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Sen. Kirsten GillibrandKirsten GillibrandWomen's marches draw huge crowds as Trump takes office Lawmakers join women's marches in DC and nationwide Women's march takes over DC MORE (D-N.Y.) threw her support behind the Iran nuclear deal on Thursday, saying there's no "viable alternative" to prevent Iran from getting a nuclear weapon.
"If we reject this deal, we do not have a viable alternative for preventing Iran from obtaining nuclear weapons," she said, announcing her support a day after the Senate left Washington for a five-week recess. "Our goal has been, and remains, to prevent Iran from developing a nuclear weapon. We have far more ability to achieve that outcome if we approve this deal."
The New York senator was considered a Democrat to watch on the Iran nuclear deal.
Her decision to support the agreement separates her from her senior in-state colleague Sen. Charles Schumer, who is still undecided. The influential Democrat is expected to get a mountain of pressure from both sides, given that his vote for or against the deal could sway colleagues who are still on the fence.
Gillibrand cited the level of inspections included in the agreement, the fact that the deal "cuts off all paths to a bomb" and the ability to reinstate sanctions if Iran cheats as reasons why she decided to support it.
Under the agreement, Iran accepts limits on its nuclear program in exchange for sanctions relief that could help strengthen its economy.
Gillibrand's support for the deal comes after a handful of Senate Democrats, including Sens. Tim Kaine (Va.) and Bill Nelson (Fla.), backed the agreement this week.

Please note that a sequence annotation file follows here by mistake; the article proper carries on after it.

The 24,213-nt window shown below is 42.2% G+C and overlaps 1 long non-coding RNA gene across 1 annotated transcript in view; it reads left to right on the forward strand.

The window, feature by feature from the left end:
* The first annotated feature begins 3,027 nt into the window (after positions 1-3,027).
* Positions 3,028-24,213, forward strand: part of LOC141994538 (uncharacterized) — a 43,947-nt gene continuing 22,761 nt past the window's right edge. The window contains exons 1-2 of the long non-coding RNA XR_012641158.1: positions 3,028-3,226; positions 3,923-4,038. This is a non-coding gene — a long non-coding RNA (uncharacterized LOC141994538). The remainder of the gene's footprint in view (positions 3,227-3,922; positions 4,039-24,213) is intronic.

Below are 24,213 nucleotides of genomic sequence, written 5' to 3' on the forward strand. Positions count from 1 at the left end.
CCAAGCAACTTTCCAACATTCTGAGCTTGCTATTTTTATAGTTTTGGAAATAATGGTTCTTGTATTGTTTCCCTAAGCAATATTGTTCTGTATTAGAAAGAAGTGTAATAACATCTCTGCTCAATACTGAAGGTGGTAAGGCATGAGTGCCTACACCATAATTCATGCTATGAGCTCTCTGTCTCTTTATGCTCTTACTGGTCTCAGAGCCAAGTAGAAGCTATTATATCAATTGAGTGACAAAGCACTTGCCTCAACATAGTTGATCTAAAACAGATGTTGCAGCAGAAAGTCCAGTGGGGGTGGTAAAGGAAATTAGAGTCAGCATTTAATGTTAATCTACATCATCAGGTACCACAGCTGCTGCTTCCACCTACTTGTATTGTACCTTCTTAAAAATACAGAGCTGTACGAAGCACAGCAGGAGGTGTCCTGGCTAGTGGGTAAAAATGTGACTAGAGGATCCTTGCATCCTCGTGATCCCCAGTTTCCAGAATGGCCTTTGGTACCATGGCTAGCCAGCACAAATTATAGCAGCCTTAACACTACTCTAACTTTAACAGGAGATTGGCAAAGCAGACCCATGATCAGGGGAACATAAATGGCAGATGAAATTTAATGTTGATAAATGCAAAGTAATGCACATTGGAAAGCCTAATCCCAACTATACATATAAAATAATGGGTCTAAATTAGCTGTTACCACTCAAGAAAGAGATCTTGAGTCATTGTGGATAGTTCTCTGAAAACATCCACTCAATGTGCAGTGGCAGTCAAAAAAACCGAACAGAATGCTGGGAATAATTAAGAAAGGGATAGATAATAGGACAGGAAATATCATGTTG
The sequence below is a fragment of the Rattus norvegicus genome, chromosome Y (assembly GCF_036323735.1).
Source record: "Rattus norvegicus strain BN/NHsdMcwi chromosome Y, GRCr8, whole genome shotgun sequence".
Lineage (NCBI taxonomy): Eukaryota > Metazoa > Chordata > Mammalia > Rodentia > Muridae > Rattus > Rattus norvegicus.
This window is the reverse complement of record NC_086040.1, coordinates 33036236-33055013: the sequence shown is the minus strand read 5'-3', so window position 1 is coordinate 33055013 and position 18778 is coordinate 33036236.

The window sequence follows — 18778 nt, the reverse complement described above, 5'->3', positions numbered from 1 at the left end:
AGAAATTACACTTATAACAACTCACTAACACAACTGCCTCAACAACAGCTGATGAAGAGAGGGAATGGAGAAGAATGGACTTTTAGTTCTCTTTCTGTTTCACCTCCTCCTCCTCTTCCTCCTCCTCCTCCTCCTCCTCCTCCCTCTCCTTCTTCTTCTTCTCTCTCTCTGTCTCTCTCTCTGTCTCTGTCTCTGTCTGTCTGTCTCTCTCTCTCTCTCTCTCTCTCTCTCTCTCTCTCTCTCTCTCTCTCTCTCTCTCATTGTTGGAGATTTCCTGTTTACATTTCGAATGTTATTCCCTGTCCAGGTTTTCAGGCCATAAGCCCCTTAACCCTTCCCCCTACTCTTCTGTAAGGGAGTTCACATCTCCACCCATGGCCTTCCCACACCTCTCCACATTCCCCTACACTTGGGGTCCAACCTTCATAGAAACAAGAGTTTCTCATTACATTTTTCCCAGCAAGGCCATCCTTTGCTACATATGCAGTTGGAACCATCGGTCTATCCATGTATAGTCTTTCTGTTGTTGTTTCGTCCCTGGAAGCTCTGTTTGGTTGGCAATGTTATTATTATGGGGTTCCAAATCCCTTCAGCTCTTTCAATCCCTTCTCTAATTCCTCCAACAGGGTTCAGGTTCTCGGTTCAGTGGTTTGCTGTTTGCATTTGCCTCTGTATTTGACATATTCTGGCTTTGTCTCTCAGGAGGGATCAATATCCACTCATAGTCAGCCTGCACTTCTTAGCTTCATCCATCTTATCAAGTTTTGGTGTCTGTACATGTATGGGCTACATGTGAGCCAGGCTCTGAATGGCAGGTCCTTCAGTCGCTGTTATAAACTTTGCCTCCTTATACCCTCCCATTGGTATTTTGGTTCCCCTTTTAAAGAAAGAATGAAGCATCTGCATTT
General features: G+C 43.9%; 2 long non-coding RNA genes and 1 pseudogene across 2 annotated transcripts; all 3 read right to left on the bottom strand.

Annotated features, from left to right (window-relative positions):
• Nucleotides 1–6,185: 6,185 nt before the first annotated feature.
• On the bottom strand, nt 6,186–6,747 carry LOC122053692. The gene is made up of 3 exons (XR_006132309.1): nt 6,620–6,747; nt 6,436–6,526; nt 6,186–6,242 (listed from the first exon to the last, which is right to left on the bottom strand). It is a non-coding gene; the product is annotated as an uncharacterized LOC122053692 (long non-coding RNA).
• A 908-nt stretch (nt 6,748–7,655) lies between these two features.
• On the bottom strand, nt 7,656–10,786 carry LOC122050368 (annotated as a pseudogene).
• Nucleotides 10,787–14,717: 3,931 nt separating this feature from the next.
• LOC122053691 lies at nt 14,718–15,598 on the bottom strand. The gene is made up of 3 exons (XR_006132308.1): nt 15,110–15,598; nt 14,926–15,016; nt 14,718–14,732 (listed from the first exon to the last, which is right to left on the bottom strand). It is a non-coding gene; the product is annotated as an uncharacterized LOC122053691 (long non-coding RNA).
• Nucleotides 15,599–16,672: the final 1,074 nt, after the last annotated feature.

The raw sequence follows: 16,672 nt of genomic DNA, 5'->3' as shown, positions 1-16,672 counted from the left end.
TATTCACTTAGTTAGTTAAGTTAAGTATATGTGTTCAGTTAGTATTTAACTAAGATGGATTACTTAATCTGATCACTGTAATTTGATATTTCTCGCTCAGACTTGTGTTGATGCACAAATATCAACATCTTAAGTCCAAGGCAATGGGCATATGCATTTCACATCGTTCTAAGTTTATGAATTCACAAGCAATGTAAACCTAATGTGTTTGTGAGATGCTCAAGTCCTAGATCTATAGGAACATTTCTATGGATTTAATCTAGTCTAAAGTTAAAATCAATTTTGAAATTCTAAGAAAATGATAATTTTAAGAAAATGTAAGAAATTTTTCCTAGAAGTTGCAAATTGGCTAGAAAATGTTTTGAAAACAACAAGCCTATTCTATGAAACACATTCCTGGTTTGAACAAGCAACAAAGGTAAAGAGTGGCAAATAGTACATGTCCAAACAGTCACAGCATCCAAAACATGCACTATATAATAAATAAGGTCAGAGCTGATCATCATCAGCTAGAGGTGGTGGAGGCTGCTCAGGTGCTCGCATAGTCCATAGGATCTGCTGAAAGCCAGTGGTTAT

Republicans have largely lined up against the deal ahead of a vote in September, arguing that if Congress rejects the current agreement they could force Iran to agree to a better one.
Senate Majority Leader Mitch McConnellMitch McConnellMeet Trump's secret weapon on infrastructure Senate confirms first nominees of Trump era The new Washington elite schmoozes over lunch MORE (R-Ky.) echoed that thinking on Thursday, telling reporters, "It's either this deal or a better deal, or more sanctions."
But Gillibrand rejected that, saying that "rejecting it and leaving only U.S. sanctions in place without the essential support of the international community will move us closer to military confrontation. ... Without a deal, and without inspectors on the ground, we will be left in the dark as Iran resumes its pursuit of a nuclear weapon."
The Senate is expected to take up legislation on the Iran deal as soon as they return to Washington in September, and opponents are hoping to use the five-week break to sway roughly a dozen Democrats to buck Obama and kill the agreement.
Criticism of the deal has focused on the alleged side agreements between Iran and an international organization, the lifting of an arms embargo, and the fact that it doesn't include other areas of U.S. criticism, including Iran's lack of support for Israel.
Gillibrand acknowledged the criticism, saying that there are "legitimate and serious concerns."
She also sought to underscore her support for Israel, saying, "Congress must continue its unwavering commitment to ensuring that Israel retains a qualitative military edge in the region — an effort I will continue to steadfastly support."
She added that she's also supported foreign and defense funding for Israel and that will push "for a new Israel defense aid package."
Gillibrand, like Schumer, was expected to get pressure from pro-Israel groups that are opposed to the agreement and to kill the deal, highlighting the competing forces that the New York lawmakers haves faced.